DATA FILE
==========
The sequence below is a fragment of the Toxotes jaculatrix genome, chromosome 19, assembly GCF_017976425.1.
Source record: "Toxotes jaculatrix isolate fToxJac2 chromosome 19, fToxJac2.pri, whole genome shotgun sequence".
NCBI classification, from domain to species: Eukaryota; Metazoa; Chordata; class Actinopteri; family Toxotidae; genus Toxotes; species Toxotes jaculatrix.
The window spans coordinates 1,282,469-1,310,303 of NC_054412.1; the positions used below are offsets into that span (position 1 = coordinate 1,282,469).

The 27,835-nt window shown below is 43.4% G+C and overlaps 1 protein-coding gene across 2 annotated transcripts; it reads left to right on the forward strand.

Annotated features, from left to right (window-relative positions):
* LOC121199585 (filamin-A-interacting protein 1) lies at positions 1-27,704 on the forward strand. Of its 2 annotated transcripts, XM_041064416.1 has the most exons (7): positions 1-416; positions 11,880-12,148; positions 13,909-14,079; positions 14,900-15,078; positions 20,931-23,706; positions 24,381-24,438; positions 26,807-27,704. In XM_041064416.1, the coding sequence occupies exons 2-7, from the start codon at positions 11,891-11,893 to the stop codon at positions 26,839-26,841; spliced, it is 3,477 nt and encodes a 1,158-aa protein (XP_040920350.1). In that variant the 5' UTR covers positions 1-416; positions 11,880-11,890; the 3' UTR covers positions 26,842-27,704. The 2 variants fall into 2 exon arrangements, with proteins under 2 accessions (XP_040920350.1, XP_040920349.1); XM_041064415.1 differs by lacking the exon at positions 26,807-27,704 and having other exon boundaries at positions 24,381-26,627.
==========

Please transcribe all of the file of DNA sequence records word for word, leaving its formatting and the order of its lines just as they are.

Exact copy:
The sequence below is a fragment of the Toxotes jaculatrix genome, chromosome 19, assembly GCF_017976425.1.
Source record: "Toxotes jaculatrix isolate fToxJac2 chromosome 19, fToxJac2.pri, whole genome shotgun sequence".
NCBI classification, from domain to species: Eukaryota; Metazoa; Chordata; class Actinopteri; family Toxotidae; genus Toxotes; species Toxotes jaculatrix.
The window spans coordinates 1,282,469-1,310,303 of NC_054412.1; the positions used below are offsets into that span (position 1 = coordinate 1,282,469).

The 27,835-nt window shown below is 43.4% G+C and overlaps 1 protein-coding gene across 2 annotated transcripts; it reads left to right on the forward strand.

Annotated features, from left to right (window-relative positions):
* LOC121199585 (filamin-A-interacting protein 1) lies at positions 1-27,704 on the forward strand. Of its 2 annotated transcripts, XM_041064416.1 has the most exons (7): positions 1-416; positions 11,880-12,148; positions 13,909-14,079; positions 14,900-15,078; positions 20,931-23,706; positions 24,381-24,438; positions 26,807-27,704. In XM_041064416.1, the coding sequence occupies exons 2-7, from the start codon at positions 11,891-11,893 to the stop codon at positions 26,839-26,841; spliced, it is 3,477 nt and encodes a 1,158-aa protein (XP_040920350.1). In that variant the 5' UTR covers positions 1-416; positions 11,880-11,890; the 3' UTR covers positions 26,842-27,704. The 2 variants fall into 2 exon arrangements, with proteins under 2 accessions (XP_040920350.1, XP_040920349.1); XM_041064415.1 differs by lacking the exon at positions 26,807-27,704 and having other exon boundaries at positions 24,381-26,627.